I will say right here and now that my methodology was flawed and my experimental integrity nonexistent. I didn't measure doses or record data or establish controls. What I did was stay fucked up 100% of the time, and while yes, I did find myself in jail occasionally, only by spending an equal amount of time 0% fucked up would I be able to make any kind of reasonable determination about causation and no way in hell was that going to happen. I considered other possible causes for the disruptions to my liberty. A massive criminal conspiracy extending its insidious tentacles into the highest reaches of government and commerce into which I had unwittingly stumbled? An intriguing notion, to be sure. Plain old bad luck, wrong place wrong time sort of stuff? Definitely a possibility. Insalubrious planetary alignments or stellar configurations? I'd have to consult an astrologer, but I liked the sound of that one. I couldn't be held responsible for the eccentricities of heavenly bodies, could I? A parasitic worm gnawing at the inner reaches of my brain and eroding my behavioral controls? As likely as anything else until proven otherwise.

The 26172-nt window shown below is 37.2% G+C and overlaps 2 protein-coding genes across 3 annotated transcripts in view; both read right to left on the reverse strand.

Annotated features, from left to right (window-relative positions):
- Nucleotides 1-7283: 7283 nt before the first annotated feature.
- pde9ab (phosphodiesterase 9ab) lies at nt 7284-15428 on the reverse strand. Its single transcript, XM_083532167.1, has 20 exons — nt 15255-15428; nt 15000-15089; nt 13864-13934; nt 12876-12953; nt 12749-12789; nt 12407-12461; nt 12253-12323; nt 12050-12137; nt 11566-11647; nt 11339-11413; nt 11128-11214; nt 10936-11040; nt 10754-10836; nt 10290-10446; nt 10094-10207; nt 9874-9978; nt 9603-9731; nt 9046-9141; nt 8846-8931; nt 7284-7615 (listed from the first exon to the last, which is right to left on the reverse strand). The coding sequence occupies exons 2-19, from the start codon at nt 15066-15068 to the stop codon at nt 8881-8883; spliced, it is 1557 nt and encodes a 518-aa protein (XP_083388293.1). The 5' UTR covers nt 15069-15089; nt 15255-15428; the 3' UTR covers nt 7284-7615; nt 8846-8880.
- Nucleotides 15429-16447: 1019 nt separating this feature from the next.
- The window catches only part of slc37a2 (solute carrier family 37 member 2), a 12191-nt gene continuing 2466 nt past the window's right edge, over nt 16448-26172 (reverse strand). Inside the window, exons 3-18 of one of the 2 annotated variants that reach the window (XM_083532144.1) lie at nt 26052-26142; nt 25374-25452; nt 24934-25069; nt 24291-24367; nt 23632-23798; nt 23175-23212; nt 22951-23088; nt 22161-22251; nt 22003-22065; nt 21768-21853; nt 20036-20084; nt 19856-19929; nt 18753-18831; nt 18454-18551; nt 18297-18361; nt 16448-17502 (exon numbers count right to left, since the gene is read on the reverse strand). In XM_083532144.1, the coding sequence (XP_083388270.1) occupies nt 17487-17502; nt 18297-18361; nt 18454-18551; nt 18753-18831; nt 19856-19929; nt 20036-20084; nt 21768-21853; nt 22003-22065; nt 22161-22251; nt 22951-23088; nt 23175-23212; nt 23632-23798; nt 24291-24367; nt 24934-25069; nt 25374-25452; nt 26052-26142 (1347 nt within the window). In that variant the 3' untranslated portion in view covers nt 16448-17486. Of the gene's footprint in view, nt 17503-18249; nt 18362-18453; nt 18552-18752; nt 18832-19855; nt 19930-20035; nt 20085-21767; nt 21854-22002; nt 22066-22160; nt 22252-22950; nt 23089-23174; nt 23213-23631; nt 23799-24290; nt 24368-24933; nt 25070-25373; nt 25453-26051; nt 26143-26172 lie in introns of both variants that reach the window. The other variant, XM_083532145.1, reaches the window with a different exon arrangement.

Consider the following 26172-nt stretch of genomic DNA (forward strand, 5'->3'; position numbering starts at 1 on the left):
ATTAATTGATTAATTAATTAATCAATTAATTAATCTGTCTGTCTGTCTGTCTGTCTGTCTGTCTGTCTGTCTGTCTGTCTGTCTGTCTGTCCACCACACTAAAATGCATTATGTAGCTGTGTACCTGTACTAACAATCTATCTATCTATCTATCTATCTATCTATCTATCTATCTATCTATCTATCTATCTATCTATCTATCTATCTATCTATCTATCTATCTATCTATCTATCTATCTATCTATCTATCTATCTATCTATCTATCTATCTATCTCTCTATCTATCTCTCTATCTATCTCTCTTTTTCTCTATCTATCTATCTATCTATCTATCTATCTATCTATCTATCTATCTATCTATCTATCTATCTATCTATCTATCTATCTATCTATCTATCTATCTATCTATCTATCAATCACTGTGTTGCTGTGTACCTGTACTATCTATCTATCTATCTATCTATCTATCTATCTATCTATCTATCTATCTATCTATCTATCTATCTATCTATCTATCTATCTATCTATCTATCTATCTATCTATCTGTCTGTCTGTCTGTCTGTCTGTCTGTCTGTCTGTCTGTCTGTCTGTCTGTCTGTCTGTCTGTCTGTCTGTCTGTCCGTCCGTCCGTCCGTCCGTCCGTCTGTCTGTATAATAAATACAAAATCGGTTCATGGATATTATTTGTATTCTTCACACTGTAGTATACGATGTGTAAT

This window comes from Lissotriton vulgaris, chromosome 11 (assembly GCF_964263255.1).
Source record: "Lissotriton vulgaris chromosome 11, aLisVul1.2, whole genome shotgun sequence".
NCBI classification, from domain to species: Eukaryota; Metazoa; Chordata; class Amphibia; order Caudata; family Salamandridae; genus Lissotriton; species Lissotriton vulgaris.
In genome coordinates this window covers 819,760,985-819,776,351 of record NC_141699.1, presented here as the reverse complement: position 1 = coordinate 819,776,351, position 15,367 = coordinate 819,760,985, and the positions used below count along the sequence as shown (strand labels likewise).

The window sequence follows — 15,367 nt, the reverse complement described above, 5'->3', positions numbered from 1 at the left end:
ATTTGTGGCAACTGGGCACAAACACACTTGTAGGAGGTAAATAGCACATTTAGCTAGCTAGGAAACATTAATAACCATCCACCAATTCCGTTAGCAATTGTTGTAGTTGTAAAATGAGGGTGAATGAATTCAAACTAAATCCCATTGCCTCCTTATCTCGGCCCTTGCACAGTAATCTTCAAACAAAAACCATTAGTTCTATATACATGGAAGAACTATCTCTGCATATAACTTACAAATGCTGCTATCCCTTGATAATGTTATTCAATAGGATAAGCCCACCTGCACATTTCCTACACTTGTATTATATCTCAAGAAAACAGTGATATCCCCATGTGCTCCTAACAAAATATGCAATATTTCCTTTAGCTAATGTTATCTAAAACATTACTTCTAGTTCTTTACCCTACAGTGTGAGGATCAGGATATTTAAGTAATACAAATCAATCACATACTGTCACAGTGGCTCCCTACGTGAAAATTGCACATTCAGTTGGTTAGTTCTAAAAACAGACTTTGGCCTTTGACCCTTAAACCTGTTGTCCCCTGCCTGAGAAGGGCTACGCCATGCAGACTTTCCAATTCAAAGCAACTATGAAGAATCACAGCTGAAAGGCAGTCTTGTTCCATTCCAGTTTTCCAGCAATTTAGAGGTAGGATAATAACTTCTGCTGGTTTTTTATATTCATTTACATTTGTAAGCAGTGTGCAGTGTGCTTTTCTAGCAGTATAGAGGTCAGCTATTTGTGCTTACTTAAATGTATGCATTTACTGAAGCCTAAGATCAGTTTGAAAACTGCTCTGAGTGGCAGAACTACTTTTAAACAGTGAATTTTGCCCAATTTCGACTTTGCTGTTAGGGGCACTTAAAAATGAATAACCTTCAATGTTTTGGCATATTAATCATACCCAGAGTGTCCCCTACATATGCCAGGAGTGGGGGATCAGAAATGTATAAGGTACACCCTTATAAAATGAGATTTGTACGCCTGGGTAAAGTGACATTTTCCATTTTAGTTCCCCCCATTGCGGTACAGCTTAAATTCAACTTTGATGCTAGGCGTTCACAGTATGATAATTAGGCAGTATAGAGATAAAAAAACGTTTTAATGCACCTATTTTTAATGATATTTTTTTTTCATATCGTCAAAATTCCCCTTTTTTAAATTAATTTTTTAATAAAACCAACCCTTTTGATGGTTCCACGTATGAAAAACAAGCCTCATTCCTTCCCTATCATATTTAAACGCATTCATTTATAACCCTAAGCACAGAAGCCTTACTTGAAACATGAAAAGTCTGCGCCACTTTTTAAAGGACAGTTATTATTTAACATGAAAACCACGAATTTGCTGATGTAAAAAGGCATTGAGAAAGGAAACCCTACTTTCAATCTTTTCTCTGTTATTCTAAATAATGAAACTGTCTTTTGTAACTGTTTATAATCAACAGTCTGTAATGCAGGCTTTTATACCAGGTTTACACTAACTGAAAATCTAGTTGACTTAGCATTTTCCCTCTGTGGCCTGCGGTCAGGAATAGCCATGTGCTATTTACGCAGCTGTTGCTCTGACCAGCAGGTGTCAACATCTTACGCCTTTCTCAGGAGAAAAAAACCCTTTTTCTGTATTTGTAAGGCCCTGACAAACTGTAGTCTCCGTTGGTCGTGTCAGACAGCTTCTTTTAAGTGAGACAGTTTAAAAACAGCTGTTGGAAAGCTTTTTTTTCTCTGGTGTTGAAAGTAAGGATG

If I couldn't get clean, I could at least change my weapon of choice. I shifted the focus from alcohol to amphetamines and did again find myself visiting the stripey hole, only now instead of being arrested for fun and kooky things like driving up escalators or exercising salvage rights in public fountains I was being nabbed for more humdrum offenses like theft and trespass. This tack was only muddying the issue.

I continued amassing data in a random, catch-as-catch-can way, figuring there'd be time to collate, quantify, and analyze it later, when I wasn't so busy conducting experiments.